Want a good laugh? Or a good cry? Check this 11 minute dialogue between a teacher and supervisor: Race from the Axe
Dead about this charter school:
NEWS FROM CHICAGO
Chicago Teachers have had enough! Massive Strike Looms
By Pauline Lipman member of Teachers for Social Justice (Chicago)
Chicago – a birthplace of the neoliberal corporate agenda for schools is now a focal point of the offensive against it. On Monday, June 11, the Chicago Teachers Union announced that 89.73% of its members voted to authorize a strike vote if contract negotiations with Chicago Public Schools fail. This is an astounding indictment of CPS and their whole agenda. The vote tapped into the deep anger of teachers at 17 years of disrespect and blame and tyrannical policies that have turned teachers into test-masters, closed and privatized schools, taken the joy out of teaching and learning, and decimated public education in African American and Latino communities. Teachers have had enough!
Last year, Stand for Children and other education privatizers and Chicago’s Mayor Rahm Emanuel engineered a state law requiring 75% of all eligible CTU members to vote yes to authorize a strike vote. Stand for Children leader, Jonah Edelman, bragged that the CTU “will never be able to muster the votes to strike”. But the arrogant privatization billionaires behind the assault on teacher unions did not count on the profound anger of teachers, paraprofessionals, and clinicians that has been percolating beneath the surface and the courage of a progressive union to stand up. As CTU president Karen Lewis said, the vote was a resounding “indictment” of CPS policies. The vote was amazing: Total CTU voting membership 26,502: 23,780 voted “yes,” 482 voted “no,” and 2,240 did not vote or their votes were spoiled (all these were counted as “no” votes) (Chicago Teachers Union).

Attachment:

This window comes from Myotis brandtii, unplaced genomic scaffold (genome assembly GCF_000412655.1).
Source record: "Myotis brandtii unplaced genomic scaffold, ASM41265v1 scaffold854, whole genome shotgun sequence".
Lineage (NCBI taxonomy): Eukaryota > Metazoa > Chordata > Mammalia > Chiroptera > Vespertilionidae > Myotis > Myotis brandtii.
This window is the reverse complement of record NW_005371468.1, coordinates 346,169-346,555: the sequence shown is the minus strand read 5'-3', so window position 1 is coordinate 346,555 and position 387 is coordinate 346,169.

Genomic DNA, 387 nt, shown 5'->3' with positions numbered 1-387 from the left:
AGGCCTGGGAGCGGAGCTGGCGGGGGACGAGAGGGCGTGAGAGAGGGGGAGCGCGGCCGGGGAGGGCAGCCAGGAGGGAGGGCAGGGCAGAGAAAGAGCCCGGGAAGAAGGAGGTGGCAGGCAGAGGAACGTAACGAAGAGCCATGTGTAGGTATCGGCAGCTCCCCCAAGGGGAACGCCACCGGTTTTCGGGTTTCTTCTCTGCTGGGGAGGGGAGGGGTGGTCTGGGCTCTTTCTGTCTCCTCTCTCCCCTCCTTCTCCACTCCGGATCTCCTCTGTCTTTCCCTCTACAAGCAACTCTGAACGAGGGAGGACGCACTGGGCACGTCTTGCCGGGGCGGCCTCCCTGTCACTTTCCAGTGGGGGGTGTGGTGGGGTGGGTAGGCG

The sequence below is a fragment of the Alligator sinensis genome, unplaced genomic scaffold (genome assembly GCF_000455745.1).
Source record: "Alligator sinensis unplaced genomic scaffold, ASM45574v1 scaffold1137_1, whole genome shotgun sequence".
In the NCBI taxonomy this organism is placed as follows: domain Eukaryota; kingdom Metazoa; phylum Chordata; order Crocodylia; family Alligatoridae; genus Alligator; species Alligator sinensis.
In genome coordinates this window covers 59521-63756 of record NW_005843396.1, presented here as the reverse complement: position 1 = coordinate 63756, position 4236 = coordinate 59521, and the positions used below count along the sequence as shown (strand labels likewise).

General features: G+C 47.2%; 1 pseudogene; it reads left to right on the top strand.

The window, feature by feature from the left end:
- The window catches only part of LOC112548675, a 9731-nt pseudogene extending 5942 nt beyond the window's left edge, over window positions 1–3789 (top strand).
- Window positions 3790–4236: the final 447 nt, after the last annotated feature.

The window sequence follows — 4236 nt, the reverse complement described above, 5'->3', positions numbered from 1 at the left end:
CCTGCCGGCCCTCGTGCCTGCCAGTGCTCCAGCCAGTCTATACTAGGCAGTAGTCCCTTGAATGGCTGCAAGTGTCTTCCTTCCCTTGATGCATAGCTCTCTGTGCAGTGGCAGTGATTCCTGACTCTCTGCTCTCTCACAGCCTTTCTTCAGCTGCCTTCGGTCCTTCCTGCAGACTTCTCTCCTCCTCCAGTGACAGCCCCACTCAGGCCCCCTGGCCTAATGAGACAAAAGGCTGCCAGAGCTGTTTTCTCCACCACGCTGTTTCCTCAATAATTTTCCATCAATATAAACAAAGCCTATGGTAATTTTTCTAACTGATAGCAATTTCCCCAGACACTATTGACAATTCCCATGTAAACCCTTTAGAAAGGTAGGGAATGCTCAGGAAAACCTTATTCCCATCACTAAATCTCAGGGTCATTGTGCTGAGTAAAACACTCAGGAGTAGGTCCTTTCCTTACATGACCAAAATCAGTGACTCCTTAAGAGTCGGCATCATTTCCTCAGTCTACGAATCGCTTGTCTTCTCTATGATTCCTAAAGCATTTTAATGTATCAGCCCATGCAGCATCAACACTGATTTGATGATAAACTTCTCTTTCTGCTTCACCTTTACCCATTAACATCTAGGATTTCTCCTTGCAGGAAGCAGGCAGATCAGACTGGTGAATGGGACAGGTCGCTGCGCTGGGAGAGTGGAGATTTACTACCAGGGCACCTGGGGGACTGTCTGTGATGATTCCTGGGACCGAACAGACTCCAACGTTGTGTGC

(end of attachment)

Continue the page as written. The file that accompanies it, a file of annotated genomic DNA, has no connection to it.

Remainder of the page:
On June 9, parents and community organizations across the city allied with the CTU, also launched a campaign to end mayoral control and institute an elected representative school board. The battle in Chicago for reinvigorated public education is on and it’s strategic. The billionaires behind Stand and other groups are pouring money and forces into Chicago against the CTU. The week of the vote the hedge fund-backed, pro-charter organization, “Education Reform Now,” spent $100,000 to flood Black radio stations with ads to turn parents against the union. This is only the beginning. Meanwhile the union and community organizations are also gearing up a grassroots campaign to support the CTU in their courageous fight for the schools our children deserve. We will need national support and we need to link Chicago with what is happening in Philly, New York, Detroit and everywhere where we are fighting the same battle.
Diane Ravitch has been blogging about Chicago:
Chicago Teachers Strike: Union Has Votes For A Strike, Union Official Says
By TAMMY WEBBER 06/11/12 CHICAGO — Teachers in the nation’s third-largest school district voted overwhelmingly to authorize the first strike in 25 years if their union and the city cannot reach a deal on a contract this summer – signaling just how badly the relationship between teachers and Chicago school officials has deteriorated, union officials said Monday.
Chicago Teachers Union President Karen Lewis announced the result of last week’s balloting – nearly 90 percent of its 26,502 members voted to authorize a strike _and called it “an indictment of the state of the relationship between the management of CPS and its largest labor force members.” State law requires 75 percent approval.